At the end of the first reading, The Death of Charities: Bitcoin & Blockchain Technology To Replace Them?, there is a quote that mentions the following: "...the danger of radical transparency is that without further efforts to educate donors about the way charities operate, it could simply lead to people making unreasonable demands about the way that their own donations are used." I'm curious to find out more on what the charities are doing to solve this problem and if it has been effective. M-Pesa And The Rise of the Global Mobile Money Market.
This reading is in direct relation to the midterm assignment for this class. M-Pesa allows micro-financing through its mobile platform. This service has shown that in 2011, 72% of Kenyans that make less than $1.25/day use this service since they don't have access to formal financial services. This could be a great system to build our idea off of which is one of the key points when developing new project ideas -- reuse and build on previous infrastructures.
The struggle for this type of service:
- having banks work with the telecom on this service
- only able to transfer small amounts of money
- does not replace a bank account (but could work well for those that don't have access to banks in rural areas)
With that said, it is helpful that there are already companies in place that are doing this concept. And with the growing adoption as a use case in some countries, this could be used as a means to entice new business in new countries where this could be impactful.
I really like this example use case for blockchain implementation. The last step in the process where they worked to inform the consumer on the ethical status of the product is not something that I contemplated before and think it's a fantastic idea. Blockchain as a form or paper trail can help to educate the consumer which then provides a feedback loop for the producer as to what the consumers values are in regards to the products they want to buy.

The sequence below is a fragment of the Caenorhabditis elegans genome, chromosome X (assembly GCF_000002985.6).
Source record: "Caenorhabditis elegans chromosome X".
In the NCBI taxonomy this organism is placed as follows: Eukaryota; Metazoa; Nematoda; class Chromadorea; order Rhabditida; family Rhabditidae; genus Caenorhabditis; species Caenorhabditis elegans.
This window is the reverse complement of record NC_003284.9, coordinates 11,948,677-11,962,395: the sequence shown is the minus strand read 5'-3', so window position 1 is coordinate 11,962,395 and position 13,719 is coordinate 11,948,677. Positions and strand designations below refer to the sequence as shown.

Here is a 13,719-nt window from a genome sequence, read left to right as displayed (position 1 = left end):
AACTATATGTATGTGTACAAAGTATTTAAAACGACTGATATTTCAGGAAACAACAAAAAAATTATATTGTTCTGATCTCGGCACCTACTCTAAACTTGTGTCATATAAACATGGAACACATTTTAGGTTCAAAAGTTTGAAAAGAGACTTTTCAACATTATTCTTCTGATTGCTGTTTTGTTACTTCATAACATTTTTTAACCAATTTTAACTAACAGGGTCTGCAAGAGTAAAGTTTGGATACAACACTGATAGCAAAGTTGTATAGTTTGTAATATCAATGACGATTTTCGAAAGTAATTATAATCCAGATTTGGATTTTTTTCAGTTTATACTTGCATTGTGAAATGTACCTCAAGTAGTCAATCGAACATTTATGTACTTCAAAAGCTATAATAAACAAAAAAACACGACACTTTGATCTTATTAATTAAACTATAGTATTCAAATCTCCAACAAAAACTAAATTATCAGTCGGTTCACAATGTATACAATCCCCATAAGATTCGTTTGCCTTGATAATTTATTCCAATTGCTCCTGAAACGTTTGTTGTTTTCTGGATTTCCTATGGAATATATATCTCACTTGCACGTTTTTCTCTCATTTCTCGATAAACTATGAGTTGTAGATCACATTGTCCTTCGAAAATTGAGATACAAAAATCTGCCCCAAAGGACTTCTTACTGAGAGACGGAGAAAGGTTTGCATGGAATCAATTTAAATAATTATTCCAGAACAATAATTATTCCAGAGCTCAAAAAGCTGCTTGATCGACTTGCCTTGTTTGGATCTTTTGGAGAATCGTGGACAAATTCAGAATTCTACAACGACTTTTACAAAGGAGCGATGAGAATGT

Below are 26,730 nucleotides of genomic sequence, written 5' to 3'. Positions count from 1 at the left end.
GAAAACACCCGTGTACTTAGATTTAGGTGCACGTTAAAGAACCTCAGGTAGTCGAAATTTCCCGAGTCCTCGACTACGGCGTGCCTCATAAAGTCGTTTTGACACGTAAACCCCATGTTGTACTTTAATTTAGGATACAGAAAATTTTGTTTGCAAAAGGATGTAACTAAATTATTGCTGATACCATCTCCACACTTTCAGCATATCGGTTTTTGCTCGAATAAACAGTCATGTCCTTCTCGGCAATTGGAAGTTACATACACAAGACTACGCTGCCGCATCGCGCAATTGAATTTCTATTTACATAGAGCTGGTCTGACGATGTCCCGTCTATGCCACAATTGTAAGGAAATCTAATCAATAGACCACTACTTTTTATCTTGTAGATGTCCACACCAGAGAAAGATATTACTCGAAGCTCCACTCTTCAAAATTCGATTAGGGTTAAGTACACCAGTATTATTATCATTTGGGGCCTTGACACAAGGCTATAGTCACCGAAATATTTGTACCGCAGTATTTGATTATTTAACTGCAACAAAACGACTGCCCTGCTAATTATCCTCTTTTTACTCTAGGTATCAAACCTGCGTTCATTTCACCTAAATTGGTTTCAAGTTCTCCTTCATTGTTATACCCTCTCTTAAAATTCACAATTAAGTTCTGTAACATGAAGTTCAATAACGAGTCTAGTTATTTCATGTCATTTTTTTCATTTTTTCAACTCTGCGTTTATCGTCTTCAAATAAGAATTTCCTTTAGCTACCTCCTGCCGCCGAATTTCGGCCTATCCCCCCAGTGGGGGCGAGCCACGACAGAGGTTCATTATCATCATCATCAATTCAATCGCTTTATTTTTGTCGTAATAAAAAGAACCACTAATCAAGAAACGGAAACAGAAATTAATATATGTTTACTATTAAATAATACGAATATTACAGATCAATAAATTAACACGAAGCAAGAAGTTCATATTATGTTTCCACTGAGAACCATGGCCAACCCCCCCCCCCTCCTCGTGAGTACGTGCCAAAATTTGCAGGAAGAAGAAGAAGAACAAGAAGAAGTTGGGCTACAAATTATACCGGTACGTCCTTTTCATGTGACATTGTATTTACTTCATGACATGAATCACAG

Interesting points from this reading:
- "Rather than paying for electricity after it is received at a home or business, end users are instead paying for this electricity upfront. You can now have a smart meter, a bitcoin blockchain-enabled meter, and foreign donors can send money directly to the meter without having to send it to an organization that will take or re-distribute the funds."
- "the project involves two components – the smart meter programmed to accept digital currency and positioned at the building set to receive power, and the crowdfunding platform through which donors can contribute bitcoin."
This is very encouraging. I would like to hear a little bit more about the barriers/limitations that once faces when using the blockchain process however. Is this initiative solely run by donations? What happens when the funds get low and how would the individuals that donate the money know if the funds are low? What sort of sustainability approaches are these companies putting into place for this project.